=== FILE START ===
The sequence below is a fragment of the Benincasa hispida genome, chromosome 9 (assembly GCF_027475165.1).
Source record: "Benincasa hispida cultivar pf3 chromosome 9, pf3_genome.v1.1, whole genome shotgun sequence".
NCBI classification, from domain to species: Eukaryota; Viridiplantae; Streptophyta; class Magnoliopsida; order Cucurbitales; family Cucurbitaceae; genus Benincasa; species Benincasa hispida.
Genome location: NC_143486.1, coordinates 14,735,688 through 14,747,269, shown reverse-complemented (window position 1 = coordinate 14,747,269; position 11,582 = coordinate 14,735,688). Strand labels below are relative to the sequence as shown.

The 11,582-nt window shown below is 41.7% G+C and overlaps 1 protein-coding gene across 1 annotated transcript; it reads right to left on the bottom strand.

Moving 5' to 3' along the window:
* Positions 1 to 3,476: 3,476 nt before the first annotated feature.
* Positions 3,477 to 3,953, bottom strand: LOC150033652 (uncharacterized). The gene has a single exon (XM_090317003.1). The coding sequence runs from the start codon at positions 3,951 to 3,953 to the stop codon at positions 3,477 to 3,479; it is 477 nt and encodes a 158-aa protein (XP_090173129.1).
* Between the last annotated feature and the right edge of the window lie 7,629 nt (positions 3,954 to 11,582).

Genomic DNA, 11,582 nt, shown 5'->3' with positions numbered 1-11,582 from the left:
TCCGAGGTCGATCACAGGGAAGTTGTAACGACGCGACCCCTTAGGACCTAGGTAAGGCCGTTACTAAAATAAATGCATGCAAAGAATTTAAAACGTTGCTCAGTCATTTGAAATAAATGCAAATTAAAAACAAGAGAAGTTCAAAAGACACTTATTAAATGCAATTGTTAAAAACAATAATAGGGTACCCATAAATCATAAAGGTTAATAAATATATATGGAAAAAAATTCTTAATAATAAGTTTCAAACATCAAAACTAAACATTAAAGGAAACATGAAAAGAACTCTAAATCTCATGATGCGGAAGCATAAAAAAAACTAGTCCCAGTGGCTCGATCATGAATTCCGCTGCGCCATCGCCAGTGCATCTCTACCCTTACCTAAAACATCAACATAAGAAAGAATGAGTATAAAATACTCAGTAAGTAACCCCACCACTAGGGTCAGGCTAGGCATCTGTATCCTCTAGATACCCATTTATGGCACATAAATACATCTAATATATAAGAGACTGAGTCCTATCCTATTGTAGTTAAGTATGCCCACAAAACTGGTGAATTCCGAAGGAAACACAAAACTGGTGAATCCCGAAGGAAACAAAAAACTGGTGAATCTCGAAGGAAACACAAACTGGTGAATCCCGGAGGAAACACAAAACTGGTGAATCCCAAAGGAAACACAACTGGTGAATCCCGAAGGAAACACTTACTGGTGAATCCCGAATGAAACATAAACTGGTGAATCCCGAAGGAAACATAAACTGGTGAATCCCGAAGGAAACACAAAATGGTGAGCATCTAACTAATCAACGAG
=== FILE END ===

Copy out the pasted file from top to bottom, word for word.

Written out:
The sequence below is a fragment of the Benincasa hispida genome, chromosome 9 (assembly GCF_027475165.1).
Source record: "Benincasa hispida cultivar pf3 chromosome 9, pf3_genome.v1.1, whole genome shotgun sequence".
NCBI classification, from domain to species: Eukaryota; Viridiplantae; Streptophyta; class Magnoliopsida; order Cucurbitales; family Cucurbitaceae; genus Benincasa; species Benincasa hispida.
Genome location: NC_143486.1, coordinates 14,735,688 through 14,747,269, shown reverse-complemented (window position 1 = coordinate 14,747,269; position 11,582 = coordinate 14,735,688). Strand labels below are relative to the sequence as shown.

The 11,582-nt window shown below is 41.7% G+C and overlaps 1 protein-coding gene across 1 annotated transcript; it reads right to left on the bottom strand.

Moving 5' to 3' along the window:
* Positions 1 to 3,476: 3,476 nt before the first annotated feature.
* Positions 3,477 to 3,953, bottom strand: LOC150033652 (uncharacterized). The gene has a single exon (XM_090317003.1). The coding sequence runs from the start codon at positions 3,951 to 3,953 to the stop codon at positions 3,477 to 3,479; it is 477 nt and encodes a 158-aa protein (XP_090173129.1).
* Between the last annotated feature and the right edge of the window lie 7,629 nt (positions 3,954 to 11,582).

Genomic DNA, 11,582 nt, shown 5'->3' with positions numbered 1-11,582 from the left:
TCCGAGGTCGATCACAGGGAAGTTGTAACGACGCGACCCCTTAGGACCTAGGTAAGGCCGTTACTAAAATAAATGCATGCAAAGAATTTAAAACGTTGCTCAGTCATTTGAAATAAATGCAAATTAAAAACAAGAGAAGTTCAAAAGACACTTATTAAATGCAATTGTTAAAAACAATAATAGGGTACCCATAAATCATAAAGGTTAATAAATATATATGGAAAAAAATTCTTAATAATAAGTTTCAAACATCAAAACTAAACATTAAAGGAAACATGAAAAGAACTCTAAATCTCATGATGCGGAAGCATAAAAAAAACTAGTCCCAGTGGCTCGATCATGAATTCCGCTGCGCCATCGCCAGTGCATCTCTACCCTTACCTAAAACATCAACATAAGAAAGAATGAGTATAAAATACTCAGTAAGTAACCCCACCACTAGGGTCAGGCTAGGCATCTGTATCCTCTAGATACCCATTTATGGCACATAAATACATCTAATATATAAGAGACTGAGTCCTATCCTATTGTAGTTAAGTATGCCCACAAAACTGGTGAATTCCGAAGGAAACACAAAACTGGTGAATCCCGAAGGAAACAAAAAACTGGTGAATCTCGAAGGAAACACAAACTGGTGAATCCCGGAGGAAACACAAAACTGGTGAATCCCAAAGGAAACACAACTGGTGAATCCCGAAGGAAACACTTACTGGTGAATCCCGAATGAAACATAAACTGGTGAATCCCGAAGGAAACATAAACTGGTGAATCCCGAAGGAAACACAAAATGGTGAGCATCTAACTAATCAACGAG